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Removing Bloatware from an Asus

Discussion in 'Asus' started by nek, Nov 15, 2007.

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  1. nek

    nek Newbie

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    I just got a G1S and a quick run of msconfig shows all sorts of programs running there, Asus and other. Is there any guide which explains what these do or which programs can be safely removed? I had XP Pro installed on it. Although I am very happy with the performance of the G1S out of the box, the goal is to get the graphics performance up as high as it can reasonably go. Thanks!
     
  2. E.B.E.

    E.B.E. NBR Procrastinator

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    There are several guides. Check for instance the Vista guide in my signature.I know you have XP, but the bloatware is pretty much the same.

    Furthermore, take a look at my Windows XP guide to find out how to configure your OS with a good ratio of performance and free resources versus features.
     
  3. adinu

    adinu I pwn teh n00bs.

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    Well as long as you don't remove any Windows files, or drivers you will be safe. Anything that's not related to the operating system or components can be removed.

    So simply put, remove anything that you do not use. If you have no use for a certain program, there's no need to have it installed. So go thru that list and remove anything that's not windows/drivers and that you never use.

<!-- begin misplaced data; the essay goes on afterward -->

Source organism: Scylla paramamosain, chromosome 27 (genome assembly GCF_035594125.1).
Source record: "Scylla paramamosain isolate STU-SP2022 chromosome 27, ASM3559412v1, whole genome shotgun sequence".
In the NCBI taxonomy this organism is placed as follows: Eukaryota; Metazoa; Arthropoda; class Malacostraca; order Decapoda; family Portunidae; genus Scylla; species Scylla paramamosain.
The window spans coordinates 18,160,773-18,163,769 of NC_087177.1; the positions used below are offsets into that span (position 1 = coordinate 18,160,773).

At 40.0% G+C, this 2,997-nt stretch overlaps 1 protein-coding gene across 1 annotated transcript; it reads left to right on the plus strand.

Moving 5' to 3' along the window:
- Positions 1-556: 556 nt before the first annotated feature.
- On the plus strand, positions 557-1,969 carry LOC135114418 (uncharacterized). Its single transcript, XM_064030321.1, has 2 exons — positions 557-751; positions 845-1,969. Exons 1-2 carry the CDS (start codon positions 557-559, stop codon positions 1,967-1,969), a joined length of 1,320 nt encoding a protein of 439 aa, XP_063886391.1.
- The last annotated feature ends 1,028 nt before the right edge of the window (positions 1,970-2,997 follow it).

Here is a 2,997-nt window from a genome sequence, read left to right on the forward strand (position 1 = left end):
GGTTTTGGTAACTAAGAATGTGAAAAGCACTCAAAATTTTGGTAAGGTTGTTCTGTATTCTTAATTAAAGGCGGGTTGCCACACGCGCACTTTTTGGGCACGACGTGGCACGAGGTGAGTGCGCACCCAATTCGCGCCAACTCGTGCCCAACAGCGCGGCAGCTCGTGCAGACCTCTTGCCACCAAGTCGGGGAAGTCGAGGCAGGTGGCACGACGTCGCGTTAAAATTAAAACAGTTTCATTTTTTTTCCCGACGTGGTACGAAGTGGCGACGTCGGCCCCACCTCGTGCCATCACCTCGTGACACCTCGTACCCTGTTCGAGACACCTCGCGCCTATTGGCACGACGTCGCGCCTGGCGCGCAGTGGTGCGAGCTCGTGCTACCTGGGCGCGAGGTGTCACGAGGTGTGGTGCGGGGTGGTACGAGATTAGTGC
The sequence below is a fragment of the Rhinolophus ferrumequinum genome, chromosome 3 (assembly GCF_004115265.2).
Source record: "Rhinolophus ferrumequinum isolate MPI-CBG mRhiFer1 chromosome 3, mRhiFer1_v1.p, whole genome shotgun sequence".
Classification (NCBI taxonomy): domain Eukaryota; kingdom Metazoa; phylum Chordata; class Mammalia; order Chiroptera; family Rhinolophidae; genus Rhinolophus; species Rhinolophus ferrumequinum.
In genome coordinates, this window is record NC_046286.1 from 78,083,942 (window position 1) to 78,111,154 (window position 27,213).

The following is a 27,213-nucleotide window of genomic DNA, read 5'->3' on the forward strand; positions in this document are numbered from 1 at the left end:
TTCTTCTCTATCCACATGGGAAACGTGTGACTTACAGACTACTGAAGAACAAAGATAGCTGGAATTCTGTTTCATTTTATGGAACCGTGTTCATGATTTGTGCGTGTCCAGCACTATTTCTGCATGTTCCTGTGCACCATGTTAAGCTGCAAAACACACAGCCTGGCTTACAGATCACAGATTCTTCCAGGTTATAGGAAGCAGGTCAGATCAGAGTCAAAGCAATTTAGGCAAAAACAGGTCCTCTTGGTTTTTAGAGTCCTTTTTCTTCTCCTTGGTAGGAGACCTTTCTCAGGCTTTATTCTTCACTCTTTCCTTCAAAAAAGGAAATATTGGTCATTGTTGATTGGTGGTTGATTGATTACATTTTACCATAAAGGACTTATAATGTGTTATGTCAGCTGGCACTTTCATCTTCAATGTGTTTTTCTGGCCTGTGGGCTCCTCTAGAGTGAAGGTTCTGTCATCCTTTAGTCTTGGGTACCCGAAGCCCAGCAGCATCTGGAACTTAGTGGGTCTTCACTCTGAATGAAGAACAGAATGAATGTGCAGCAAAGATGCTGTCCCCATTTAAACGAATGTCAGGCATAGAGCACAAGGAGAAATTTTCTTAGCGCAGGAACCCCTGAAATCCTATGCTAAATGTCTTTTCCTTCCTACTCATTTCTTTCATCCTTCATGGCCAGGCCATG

Bloatware is defined as unnecessary programs/files installed. Thus if you don't use them, then their unnecessary. Those can be easily identified knowing wha t programs you use.
     
  4. E.B.E.

    E.B.E. NBR Procrastinator

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    I wouldn't be so bold.

    For an unexperienced user it's sometimes difficult to tell between useful software, and bloatware.

    I'd suggest go through the lists I mentioned, remove what's obvious to remove, and then keep the rest for a while, try to use it and see if you find it useful. If so, keep it. Otherwise, remove it.

    But if you do not recognize the executable on the msconfig list, keep it there. You don't want to disable the antivirus or something similar.

    By the way, get rid of that Norton crap. Install a lightweight AV like AVGfree.
     
  5. Kricket

    Kricket Notebook Consultant

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    you know - after going through a few of the guides and removing a bunch of software i didnt want, i was still having a few problems here and there and the notebook still suffered from what i felt was "sluggish" performance (it wasnt VERY slow - i just felt like it didnt perform the way that it "should")

    if you havent installed too many of your own programs, i would suggest doing a completely CLEAN vista install (its what i did and the computer performs a lot better AND it boots up in literally half the time it did before)

    basically - download a few of the necessary drivers to a flash drive or a disc (wlan, for example - once you get your wifi up and running, you can download the rest of the drivers you need from the asus site)

    boot from the vista disc, do a full restore - and when it asks you to put in the drivers disc - just shut down the computer - start it back up and let vista install most of the drivers for you - then go to asus' site and download the latest drivers for everything you want (and you dont have to install most of the pre-installed "utilities" - although i kept lifeframe because thought it was neat - and i might use it once or twice in the next year or so - lol)

    i basically downloaded the wlan, bt, camera, video and audio drivers - the system is as clean as could be and it now runs like i think it should

    EDIT - this way, windows installs everything it NEEDS to have (no need to fret deleting something you shouldnt) - and you can just disable stuff like uac on your own